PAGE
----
Senate Minority Leader Mitch McConnell struck a markedly different tone on financial regulatory reform today, suggesting an agreement could be struck with Democrats sooner rather than later. And Democrats have taken notice.
"We believe the process to achieve [a bipartisan bill] has now been reconstituted," McConnell told reporters after the Republicans' weekly caucus meeting this afternoon. "We are all confident that this can be fixed... Senator Shelby [the Republicans' chief financial reform negotiator] believes that there's been a very serious effort to re-engage."
McConnell of course gave credit to his letter signed by all 41 Republicans saying they were opposed to the bill as the kickstart for negotiations. To which Democrats respond that negotiations never stopped.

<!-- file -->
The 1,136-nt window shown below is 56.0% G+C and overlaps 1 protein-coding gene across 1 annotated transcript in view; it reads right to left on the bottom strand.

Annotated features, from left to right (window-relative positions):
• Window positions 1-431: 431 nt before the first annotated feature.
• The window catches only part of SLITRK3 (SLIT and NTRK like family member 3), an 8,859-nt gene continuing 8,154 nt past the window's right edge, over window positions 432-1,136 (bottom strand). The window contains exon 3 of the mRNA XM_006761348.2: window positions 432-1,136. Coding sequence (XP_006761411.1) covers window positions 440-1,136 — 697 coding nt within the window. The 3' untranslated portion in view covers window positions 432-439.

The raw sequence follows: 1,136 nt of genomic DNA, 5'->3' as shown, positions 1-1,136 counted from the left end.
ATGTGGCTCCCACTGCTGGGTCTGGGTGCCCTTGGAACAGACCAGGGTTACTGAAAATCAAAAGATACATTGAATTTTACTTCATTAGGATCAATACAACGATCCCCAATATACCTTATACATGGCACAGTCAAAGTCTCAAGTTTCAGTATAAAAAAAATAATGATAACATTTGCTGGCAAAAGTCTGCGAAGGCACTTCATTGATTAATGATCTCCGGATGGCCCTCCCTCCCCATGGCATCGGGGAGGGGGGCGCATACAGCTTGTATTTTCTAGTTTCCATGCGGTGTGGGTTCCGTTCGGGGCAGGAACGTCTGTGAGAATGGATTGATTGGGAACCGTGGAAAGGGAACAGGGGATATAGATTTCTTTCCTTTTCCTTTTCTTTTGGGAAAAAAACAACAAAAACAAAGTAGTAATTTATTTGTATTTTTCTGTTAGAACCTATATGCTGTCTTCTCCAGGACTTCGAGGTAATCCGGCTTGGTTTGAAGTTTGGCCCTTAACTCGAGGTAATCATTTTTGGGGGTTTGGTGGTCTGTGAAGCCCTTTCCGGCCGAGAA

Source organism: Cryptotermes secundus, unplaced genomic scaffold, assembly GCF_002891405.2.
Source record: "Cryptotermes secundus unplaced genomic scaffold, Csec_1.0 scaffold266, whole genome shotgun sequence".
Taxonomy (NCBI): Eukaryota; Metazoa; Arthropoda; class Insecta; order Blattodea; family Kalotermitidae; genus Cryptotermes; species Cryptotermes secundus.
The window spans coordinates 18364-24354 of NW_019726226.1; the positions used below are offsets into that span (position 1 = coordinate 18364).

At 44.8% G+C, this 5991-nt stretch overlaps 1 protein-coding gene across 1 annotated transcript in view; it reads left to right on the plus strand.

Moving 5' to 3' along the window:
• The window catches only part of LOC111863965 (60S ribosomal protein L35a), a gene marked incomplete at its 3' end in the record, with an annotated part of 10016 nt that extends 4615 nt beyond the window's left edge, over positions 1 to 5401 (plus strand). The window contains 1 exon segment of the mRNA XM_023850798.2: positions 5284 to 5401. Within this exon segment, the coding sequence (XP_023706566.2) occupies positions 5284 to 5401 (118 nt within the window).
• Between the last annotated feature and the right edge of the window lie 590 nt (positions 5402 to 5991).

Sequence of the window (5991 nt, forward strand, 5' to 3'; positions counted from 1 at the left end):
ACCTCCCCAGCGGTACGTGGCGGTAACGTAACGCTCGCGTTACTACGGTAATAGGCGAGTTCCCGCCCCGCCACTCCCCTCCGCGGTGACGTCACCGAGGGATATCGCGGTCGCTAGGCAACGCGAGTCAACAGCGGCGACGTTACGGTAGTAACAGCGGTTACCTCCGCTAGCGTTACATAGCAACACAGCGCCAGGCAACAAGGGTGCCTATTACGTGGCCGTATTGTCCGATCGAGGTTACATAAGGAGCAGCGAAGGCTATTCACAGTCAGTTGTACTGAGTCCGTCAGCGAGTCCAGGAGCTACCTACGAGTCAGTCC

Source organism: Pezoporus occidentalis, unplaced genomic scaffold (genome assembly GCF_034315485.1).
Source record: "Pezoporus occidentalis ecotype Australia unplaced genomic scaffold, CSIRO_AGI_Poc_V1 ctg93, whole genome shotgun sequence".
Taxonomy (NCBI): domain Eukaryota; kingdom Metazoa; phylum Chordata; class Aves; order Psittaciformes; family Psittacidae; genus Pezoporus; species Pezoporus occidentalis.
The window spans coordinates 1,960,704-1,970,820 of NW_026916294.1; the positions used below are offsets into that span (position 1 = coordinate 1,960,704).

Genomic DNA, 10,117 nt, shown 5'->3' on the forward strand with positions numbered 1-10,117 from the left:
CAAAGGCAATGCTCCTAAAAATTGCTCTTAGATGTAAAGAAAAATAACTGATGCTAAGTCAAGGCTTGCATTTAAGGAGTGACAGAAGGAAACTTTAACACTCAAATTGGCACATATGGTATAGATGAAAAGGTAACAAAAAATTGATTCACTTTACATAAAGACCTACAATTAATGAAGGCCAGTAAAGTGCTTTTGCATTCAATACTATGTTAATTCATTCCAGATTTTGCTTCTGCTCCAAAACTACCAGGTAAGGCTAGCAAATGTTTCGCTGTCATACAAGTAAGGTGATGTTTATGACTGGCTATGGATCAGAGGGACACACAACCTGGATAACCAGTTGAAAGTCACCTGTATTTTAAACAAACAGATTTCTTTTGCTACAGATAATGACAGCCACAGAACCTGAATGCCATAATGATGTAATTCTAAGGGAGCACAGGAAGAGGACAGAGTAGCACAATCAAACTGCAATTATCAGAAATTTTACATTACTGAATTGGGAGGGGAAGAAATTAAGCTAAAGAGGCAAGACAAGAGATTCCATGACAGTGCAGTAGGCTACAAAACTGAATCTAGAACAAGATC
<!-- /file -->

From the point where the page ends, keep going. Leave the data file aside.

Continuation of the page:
"Talk about taking people taking credit for things--that's like the rooster taking credit for the morning," Sen. Chris Dodd (D-CT), the Democrats' reg reform point man, told reporters after a caucus meeting. "This has been ongoing for people who have been following this thing. Welcome to the discussion.... Where has the [Republican] leader been?"
The Republican leader has been busy maintaining his "permanent bailout" lie, perhaps finally coming up for air long enough to recognize that even a wanker like Halperin can't buy (or sell) and which one of his own caucus members has publicly refuted.
Maybe even Mitch McConnell is beginning to recognize that standing up for Wall Street and resisting this reform isn't smart politics.